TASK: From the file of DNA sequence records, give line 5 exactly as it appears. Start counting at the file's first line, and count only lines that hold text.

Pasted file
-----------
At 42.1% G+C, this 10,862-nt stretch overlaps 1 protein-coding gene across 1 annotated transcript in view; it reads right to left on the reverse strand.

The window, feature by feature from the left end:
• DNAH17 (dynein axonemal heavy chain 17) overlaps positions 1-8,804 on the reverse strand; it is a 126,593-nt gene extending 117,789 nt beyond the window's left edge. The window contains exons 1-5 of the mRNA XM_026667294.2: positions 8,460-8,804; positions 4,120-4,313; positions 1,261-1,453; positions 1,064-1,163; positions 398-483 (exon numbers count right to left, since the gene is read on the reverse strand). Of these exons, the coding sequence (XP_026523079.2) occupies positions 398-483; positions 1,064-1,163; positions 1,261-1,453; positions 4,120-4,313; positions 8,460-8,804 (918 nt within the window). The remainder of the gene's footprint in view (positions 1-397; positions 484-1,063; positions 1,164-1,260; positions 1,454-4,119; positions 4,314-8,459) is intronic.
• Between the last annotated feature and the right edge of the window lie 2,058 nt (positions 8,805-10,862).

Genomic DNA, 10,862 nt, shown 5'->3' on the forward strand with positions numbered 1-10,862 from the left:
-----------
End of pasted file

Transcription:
Genomic DNA, 10,862 nt, shown 5'->3' on the forward strand with positions numbered 1-10,862 from the left: